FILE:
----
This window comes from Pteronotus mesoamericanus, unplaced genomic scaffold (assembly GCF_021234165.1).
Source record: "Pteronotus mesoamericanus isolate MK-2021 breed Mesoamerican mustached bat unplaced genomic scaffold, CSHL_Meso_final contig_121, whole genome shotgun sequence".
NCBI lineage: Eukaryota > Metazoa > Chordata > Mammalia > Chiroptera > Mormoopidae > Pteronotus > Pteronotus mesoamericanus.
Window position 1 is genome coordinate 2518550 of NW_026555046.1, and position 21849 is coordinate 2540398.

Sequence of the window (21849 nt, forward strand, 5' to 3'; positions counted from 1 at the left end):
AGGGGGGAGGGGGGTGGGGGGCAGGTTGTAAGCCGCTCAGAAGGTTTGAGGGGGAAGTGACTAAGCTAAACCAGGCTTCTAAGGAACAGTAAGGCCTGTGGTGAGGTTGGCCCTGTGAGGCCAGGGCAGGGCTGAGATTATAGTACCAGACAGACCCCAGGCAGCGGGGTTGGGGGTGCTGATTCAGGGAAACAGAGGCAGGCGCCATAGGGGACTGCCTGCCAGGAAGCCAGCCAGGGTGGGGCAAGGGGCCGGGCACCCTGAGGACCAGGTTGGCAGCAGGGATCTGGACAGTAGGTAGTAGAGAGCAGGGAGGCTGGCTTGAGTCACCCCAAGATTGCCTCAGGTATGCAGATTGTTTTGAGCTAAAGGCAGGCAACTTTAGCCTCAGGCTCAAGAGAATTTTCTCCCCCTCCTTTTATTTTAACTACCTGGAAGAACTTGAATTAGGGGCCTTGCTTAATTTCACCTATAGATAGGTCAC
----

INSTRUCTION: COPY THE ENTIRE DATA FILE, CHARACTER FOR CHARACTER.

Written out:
This window comes from Pteronotus mesoamericanus, unplaced genomic scaffold (assembly GCF_021234165.1).
Source record: "Pteronotus mesoamericanus isolate MK-2021 breed Mesoamerican mustached bat unplaced genomic scaffold, CSHL_Meso_final contig_121, whole genome shotgun sequence".
NCBI lineage: Eukaryota > Metazoa > Chordata > Mammalia > Chiroptera > Mormoopidae > Pteronotus > Pteronotus mesoamericanus.
Window position 1 is genome coordinate 2518550 of NW_026555046.1, and position 21849 is coordinate 2540398.

Sequence of the window (21849 nt, forward strand, 5' to 3'; positions counted from 1 at the left end):
AGGGGGGAGGGGGGTGGGGGGCAGGTTGTAAGCCGCTCAGAAGGTTTGAGGGGGAAGTGACTAAGCTAAACCAGGCTTCTAAGGAACAGTAAGGCCTGTGGTGAGGTTGGCCCTGTGAGGCCAGGGCAGGGCTGAGATTATAGTACCAGACAGACCCCAGGCAGCGGGGTTGGGGGTGCTGATTCAGGGAAACAGAGGCAGGCGCCATAGGGGACTGCCTGCCAGGAAGCCAGCCAGGGTGGGGCAAGGGGCCGGGCACCCTGAGGACCAGGTTGGCAGCAGGGATCTGGACAGTAGGTAGTAGAGAGCAGGGAGGCTGGCTTGAGTCACCCCAAGATTGCCTCAGGTATGCAGATTGTTTTGAGCTAAAGGCAGGCAACTTTAGCCTCAGGCTCAAGAGAATTTTCTCCCCCTCCTTTTATTTTAACTACCTGGAAGAACTTGAATTAGGGGCCTTGCTTAATTTCACCTATAGATAGGTCAC